@ss Help us out explain, if you can, why teachers are ‘detached’ from reality? What because people with more education get paid more? Explain.

  29. SS says:

    Are you kidding me Dave? What do I need to explain to that asshole telling me “not to have children” and that “we don’t need more of people like you in this world”? What is that all about? Because I said MPS teacher compensation is over $100k which is true? It scares me that these teachers go ballistic about this stuff. They compare their 9month salary w/o benefits to people that work 12month and pay for 25% of their health ins and half their 401k. And because they have the same degree they believe their pay should be equal? That is detached from reality. It’s impossible to have a rational conversation about a serious budget and social problem with someone who believes that, and then starts screaming like a whiny child if someone doesn’t share their beliefs. And once they start attacking my grammar, well then it’s hopeless.

    In fairness to you CJ, I have friends and family that are public school teachers and they all act just like you.

  30. Chris says:

    Why are you guys engaging someone only willing to regurgitate talk-radio bullet points? You’re better off screaming at Charlie Sykes or Mark Belling — it will yield the same results.

  31. Dave Reid says:

    @SS Sorry I didn’t catch that part… lets all clean it up k?

  32. CJ says:

    ss, You should be prepared for such an attack when you are clearly throwing empty opinions around with Rush Limbaugh – like rhetoric; holding absolutely no factual ground to substantiate your opinions. “I have friends and family that are public school teachers and they all act just like you” does not count as facts to support your opinions.

    You intentionally ignored my request to provide facts to support your opinions and also ignored the fact that Walker, and Republicans like yourself in Wisconsin, have railroaded it’s citizens with false information. This entire issue of bargaining rights was to derail the Unions from it’s support to the Democratic leadership in Wisconsin – period. It does NOTHING to balance the state budget. I can think of six other ways of balancing the state budget than to take away ANYONE’S bargaining rights – can you?

    Oddly enough though, you stayed clear away from responding to these facts and instead, gravitated to personal insults, name-calling, and anything but substantiating your empty opinions.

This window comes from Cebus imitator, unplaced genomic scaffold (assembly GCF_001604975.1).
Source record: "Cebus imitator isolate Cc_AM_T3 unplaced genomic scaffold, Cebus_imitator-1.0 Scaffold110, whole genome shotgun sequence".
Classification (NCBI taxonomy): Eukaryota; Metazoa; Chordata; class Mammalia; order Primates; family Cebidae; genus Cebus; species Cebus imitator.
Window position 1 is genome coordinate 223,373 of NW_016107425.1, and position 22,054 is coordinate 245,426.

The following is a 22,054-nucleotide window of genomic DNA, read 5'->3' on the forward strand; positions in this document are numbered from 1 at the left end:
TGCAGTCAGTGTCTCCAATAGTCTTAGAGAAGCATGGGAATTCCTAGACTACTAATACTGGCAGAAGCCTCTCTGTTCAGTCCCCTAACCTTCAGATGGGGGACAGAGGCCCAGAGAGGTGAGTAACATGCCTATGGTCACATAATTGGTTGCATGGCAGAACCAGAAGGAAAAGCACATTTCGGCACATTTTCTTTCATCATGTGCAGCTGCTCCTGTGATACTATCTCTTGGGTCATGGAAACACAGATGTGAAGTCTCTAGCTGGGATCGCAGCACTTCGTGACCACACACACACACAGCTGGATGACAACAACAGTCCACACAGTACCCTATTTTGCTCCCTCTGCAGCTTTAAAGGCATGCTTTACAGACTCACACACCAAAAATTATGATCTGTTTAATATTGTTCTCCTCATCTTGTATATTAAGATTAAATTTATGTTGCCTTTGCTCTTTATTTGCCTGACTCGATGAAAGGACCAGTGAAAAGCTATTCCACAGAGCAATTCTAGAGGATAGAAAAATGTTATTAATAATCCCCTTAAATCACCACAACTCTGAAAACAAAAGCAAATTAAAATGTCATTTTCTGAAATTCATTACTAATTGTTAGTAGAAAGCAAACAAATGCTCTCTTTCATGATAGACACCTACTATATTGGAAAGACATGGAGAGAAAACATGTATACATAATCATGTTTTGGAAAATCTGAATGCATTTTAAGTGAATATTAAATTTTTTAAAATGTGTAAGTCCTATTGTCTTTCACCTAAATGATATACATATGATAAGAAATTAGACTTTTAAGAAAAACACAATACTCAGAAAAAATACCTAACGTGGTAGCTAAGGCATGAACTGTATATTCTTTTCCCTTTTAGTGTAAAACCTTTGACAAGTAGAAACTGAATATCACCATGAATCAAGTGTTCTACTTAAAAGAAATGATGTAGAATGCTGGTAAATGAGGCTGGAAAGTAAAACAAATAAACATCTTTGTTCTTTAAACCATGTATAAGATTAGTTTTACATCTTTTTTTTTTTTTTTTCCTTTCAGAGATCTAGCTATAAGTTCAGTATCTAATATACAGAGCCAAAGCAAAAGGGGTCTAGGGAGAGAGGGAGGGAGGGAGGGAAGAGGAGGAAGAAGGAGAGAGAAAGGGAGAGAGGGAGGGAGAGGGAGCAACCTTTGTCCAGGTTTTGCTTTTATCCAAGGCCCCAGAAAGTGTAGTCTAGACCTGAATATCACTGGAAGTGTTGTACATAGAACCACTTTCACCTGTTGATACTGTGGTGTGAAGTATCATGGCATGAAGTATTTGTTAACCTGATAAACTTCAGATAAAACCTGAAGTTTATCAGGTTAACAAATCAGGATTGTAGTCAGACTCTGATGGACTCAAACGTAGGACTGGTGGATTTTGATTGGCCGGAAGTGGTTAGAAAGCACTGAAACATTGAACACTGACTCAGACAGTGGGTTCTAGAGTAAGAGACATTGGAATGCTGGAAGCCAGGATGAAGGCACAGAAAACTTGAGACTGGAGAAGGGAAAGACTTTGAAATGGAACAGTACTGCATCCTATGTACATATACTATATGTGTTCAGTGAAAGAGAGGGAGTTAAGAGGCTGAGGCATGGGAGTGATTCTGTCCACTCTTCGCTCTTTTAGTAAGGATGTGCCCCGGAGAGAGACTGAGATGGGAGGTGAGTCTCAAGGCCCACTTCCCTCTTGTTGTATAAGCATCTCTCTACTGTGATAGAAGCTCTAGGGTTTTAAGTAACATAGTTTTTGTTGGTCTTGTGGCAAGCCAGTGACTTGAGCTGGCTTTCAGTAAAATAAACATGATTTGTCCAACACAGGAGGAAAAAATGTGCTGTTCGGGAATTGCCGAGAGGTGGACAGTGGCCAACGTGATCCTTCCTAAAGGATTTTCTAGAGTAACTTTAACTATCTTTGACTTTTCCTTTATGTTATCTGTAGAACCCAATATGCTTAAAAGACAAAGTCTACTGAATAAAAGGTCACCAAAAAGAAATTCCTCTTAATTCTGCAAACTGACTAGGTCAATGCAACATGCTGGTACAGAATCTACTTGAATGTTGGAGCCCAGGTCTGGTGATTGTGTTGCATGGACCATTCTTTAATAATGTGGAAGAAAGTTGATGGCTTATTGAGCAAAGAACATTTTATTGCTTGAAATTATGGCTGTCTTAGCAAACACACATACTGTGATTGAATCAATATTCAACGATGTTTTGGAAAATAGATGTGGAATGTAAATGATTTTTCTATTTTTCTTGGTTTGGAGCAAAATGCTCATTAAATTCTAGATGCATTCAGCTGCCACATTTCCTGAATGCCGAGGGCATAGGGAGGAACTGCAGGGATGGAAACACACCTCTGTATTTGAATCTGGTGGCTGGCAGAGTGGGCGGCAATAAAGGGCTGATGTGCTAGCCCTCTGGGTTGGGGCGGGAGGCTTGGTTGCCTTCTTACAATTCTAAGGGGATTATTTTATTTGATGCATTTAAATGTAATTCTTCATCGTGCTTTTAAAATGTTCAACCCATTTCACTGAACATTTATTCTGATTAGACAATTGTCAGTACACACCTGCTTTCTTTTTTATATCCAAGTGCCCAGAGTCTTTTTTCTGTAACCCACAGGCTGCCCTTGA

Once again, I urge you to provide facts with your opinions to engage in an intelligent debate. Otherwise, take your personal ranting elsewhere.

  33. Jason says:

    Wow, this is the exact reason I gave up politics and religion 13-years ago and never looked back. I can pretty much remember the sunny So Cal day when I decided I’d focus on the 90% that is great in life.

    I have an older brother who I love dearly. Great guy and he used to be a fun, fun guy. When I get home, it’s sad to see what he’s become. EVERYTHING is negative with him…I suppose listening to the vitriolic, caustic conservative talk-radio everyday would do that. Those that are obsessed with politics become consumed with what is wrong, what the other party is doing to screw it up, and how they would fix it if given the chance. I find the irony that if I asked my brother and those like them what sweat equity they have put in their community, I’d hear crickets. Their contribution to making life better for those around them is limited to rhetoric…not neighborhood clean-ups, trail maintenance, or other forms of volunteerism. Instead of rattling off the things they love about the community, they do nothing but b***h. They are sad, ugly, and hateful people.

    Dave, I want to thank you for your efforts; you have contributed mightily to our community. I love your web site and your passion for our city. I live away right now, but my wife and I are committed to coming back and raising our family in the Milwaukee area. After living in DC and in So Cal, I can talk endlessly about why I love my city. I would love to meet you one day to thank you in person. To the teacher- thank you. You are not paid nearly enough. In the profession I belong in, I often hear the “hero” tag; the true heroes are those that take care of our children, our educators, and those that volunteer to make their communities better. For all, don’t get fixated on what Walker’s doing, control what you can and don’t become convinced it is all doom and gloom. Otherwise you’ll end up the bitter, old hatemonger that no one likes to be around.

    Again Dave, keep up the good work.

  34. Dave Reid says:

    @Jason, and I hear what you’re saying and I generally I try to stay out of it on UrbanMIlwaukee, but there was just too much evidence piling up to not write this article. And anytime you’re in town shoot me a note… that would be great.

  35. Kevin says: